The Houston Family Law Blog

Estranged Couple Ends Up in Litigation Over Protective Order

One of the biggest misconceptions about divorce is that after the papers are filed the parties won't have any contact. While there are instances where this is true, many couples continue to fight and end up in litigation. For example, recently on FindLaw's Houston Family Law blog, we discussed a couple that was trying to sort out their massive credit card debt almost two years after their divorce decree.

Further, in those instances where a couple has children, an ex-husband and wife can end up in court countless times over custody, and the legal system can get involved in other ways, too, including criminal charges and even civil lawsuits.

For an extreme example of how convoluted it all can get, Southeast Texas Record is reporting about Stephanie Markiewicz and Stephen Markiewicz, where Stephanie filed a lawsuit against her ex-husband for reportedly making false criminal charges against her.

It all started when Stephen Markiewicz filed a series of reports with the League City Police Department accusing his ex-wife of making threatening phone calls to him.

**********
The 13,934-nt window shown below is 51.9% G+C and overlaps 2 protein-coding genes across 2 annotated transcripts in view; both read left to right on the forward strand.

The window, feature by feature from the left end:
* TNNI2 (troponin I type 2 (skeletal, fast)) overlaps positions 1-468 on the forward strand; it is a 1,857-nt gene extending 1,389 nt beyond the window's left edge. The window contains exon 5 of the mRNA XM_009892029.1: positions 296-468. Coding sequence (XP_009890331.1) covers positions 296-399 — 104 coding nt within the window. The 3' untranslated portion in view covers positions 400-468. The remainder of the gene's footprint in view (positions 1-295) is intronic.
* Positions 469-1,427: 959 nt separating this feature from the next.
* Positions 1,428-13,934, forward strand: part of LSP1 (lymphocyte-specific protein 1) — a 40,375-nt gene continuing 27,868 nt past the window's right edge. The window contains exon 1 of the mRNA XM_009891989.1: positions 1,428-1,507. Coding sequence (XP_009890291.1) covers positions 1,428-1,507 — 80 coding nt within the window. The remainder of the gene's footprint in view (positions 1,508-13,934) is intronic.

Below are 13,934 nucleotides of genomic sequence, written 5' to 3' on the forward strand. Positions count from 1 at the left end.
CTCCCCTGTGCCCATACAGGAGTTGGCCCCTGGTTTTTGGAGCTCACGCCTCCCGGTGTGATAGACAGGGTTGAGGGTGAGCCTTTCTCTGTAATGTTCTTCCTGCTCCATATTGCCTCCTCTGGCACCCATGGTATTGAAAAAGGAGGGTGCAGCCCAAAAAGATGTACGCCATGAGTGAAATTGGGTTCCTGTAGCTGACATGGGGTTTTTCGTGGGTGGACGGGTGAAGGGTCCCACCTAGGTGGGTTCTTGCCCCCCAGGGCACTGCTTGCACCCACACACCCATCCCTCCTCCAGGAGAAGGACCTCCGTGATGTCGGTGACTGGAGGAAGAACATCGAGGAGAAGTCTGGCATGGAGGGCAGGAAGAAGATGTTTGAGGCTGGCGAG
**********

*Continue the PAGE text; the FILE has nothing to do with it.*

This led to Stephanie Markiewicz's arrest for violating a Texas protective order.

It is unclear why Stephen Markiewicz took out the protective order. In many states like Texas, protective orders are typically used in domestic disputes to ban one party from contact with another or from interfering with an order of the court with respect to child visitation or custody rights. In Texas, a protective order can be temporary, for as long as 20 days, to 2 years. The order can even be used to limit one party telephoning another party, as was the case here.

At this point Stephanie sued her ex-husband, arguing that he was keeping her from having a relationship with their children, who live with him. She argued that Stephen was motivated by ill will against her and she sought $11,000 in damages. Meanwhile, the district attorney investigated the complaints against her.

Eventually, it turned out that the district attorney dropped the charges. At this point, Stephanie Markiewicz filed a motion stating that she no longer desired to litigate the suit against Stephen Markiewicz. From the facts before us, dropping the lawsuit would seem like a decent gesture on her part, even though she might have had a claim if he really bore false testimony against her.

In the end its just another Texas divorce spanning family law, tort, and criminal courts. Marriage may begin simply, but almost never ends that way.

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